Ferns are prehistoric plant forms that are prized for use as indoors and outdoors. While most ferns are tropical or subtropical in origin, they make up a very large plant family--there are more than 12,000 species, according to the University of the West Indies. Ferns typically grow in nutrient-rich woodland soils, and are not heavy consumers of synthetic fertilizers. They can easily be burned or shocked by fertilizers, so gentle slow release formulas are preferred for both hardy and tender tropical ferns in order to prevent over fertilization.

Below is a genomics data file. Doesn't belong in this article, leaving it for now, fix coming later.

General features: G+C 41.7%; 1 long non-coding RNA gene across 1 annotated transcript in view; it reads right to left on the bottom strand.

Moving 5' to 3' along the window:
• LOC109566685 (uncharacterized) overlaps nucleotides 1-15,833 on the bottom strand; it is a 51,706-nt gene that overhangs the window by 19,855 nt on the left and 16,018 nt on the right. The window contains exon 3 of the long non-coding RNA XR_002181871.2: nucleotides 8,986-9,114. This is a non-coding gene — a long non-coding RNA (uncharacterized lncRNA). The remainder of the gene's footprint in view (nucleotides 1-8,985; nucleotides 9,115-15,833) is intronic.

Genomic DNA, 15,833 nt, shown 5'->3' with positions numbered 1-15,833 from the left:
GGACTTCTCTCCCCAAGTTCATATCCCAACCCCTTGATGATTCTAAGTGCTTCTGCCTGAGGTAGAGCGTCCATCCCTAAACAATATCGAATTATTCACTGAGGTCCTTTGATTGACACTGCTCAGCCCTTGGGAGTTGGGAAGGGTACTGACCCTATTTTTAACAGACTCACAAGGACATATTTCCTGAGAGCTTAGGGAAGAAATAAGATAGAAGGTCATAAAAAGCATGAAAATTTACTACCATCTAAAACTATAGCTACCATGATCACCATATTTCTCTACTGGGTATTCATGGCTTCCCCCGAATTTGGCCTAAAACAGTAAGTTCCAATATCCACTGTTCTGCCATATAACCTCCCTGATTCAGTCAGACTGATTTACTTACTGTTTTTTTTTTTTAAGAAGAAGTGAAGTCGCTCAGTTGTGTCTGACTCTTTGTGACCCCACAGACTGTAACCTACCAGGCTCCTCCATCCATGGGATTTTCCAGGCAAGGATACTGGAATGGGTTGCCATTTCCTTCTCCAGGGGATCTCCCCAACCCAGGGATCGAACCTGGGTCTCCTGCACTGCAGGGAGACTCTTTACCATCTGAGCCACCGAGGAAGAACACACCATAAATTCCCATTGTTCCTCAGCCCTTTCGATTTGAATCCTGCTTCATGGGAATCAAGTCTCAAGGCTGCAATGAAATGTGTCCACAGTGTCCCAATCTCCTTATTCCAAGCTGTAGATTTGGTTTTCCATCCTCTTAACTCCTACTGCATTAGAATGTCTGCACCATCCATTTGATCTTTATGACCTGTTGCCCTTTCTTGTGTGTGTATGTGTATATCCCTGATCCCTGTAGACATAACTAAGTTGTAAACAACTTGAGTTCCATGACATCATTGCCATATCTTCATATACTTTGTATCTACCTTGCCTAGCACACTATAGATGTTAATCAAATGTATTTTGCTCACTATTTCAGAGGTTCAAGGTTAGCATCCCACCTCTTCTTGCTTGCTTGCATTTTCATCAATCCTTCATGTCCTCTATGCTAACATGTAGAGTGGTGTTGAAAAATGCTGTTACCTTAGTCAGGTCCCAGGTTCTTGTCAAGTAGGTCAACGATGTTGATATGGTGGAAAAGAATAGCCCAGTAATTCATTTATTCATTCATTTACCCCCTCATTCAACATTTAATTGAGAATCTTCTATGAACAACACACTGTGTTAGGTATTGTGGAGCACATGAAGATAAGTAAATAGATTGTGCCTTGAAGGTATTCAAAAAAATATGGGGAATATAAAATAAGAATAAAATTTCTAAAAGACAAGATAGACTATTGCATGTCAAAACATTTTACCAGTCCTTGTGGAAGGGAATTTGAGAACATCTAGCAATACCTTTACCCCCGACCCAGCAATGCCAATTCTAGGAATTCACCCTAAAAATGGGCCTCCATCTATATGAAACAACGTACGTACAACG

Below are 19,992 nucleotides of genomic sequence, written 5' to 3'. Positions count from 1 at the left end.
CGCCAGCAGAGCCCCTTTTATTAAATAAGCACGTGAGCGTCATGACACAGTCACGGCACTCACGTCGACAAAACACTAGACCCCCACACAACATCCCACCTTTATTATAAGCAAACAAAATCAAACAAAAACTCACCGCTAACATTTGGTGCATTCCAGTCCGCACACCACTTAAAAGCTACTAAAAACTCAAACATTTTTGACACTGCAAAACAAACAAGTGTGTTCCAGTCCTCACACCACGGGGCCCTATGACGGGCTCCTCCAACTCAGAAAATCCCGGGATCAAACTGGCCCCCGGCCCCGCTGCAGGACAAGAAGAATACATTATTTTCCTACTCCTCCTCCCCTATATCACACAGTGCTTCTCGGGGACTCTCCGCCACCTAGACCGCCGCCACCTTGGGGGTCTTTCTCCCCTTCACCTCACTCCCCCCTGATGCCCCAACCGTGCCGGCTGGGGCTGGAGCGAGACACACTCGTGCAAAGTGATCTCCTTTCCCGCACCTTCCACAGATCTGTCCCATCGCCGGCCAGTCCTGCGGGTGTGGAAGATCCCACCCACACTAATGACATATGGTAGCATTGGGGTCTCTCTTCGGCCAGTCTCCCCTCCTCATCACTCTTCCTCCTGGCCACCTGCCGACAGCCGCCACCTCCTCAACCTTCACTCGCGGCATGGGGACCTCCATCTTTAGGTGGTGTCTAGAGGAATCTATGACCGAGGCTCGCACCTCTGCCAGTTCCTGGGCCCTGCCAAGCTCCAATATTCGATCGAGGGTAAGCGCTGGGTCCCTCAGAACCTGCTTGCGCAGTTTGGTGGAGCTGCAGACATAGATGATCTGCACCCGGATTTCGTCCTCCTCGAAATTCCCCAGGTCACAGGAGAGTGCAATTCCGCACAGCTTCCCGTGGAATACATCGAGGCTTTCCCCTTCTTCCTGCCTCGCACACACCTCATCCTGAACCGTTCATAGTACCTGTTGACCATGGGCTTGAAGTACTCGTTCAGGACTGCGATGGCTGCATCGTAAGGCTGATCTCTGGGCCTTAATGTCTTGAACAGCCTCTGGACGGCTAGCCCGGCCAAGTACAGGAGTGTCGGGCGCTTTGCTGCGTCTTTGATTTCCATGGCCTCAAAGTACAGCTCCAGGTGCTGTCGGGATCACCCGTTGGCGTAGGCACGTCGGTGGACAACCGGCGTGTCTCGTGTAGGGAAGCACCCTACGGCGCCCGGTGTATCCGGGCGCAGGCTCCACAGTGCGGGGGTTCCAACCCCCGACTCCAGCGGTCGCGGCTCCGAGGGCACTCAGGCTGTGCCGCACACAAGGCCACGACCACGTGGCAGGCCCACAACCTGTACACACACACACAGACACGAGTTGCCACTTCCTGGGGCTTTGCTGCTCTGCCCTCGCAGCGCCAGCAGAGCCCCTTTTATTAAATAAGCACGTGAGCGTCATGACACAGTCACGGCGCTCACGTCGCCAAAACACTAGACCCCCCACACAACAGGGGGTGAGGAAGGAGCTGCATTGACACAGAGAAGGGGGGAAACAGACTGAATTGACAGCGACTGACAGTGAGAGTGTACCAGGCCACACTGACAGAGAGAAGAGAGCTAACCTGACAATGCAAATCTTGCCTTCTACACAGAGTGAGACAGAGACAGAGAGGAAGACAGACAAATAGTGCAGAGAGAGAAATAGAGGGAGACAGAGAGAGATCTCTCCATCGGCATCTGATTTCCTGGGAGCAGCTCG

Fertilize fern plants in the spring just as new green growth begins to emerge and unfurl.
Feed your ferns with a slow release fertilizer with a balanced and guaranteed analysis of 14-14-14.
Sprinkle the recommended amount of grains around the base of the plant evenly, keeping a few inches away from the center stems and extending out to or just past the drip line.
Water the fertilizer to wash it down into the top half-inch of soil. Water liberally to keep the soil evenly moist, which will help distribute the fertilizer nutrients throughout the soil.
Repeat the application each year or as recommended on your product label, but always err on the side of less fertilizer, not more.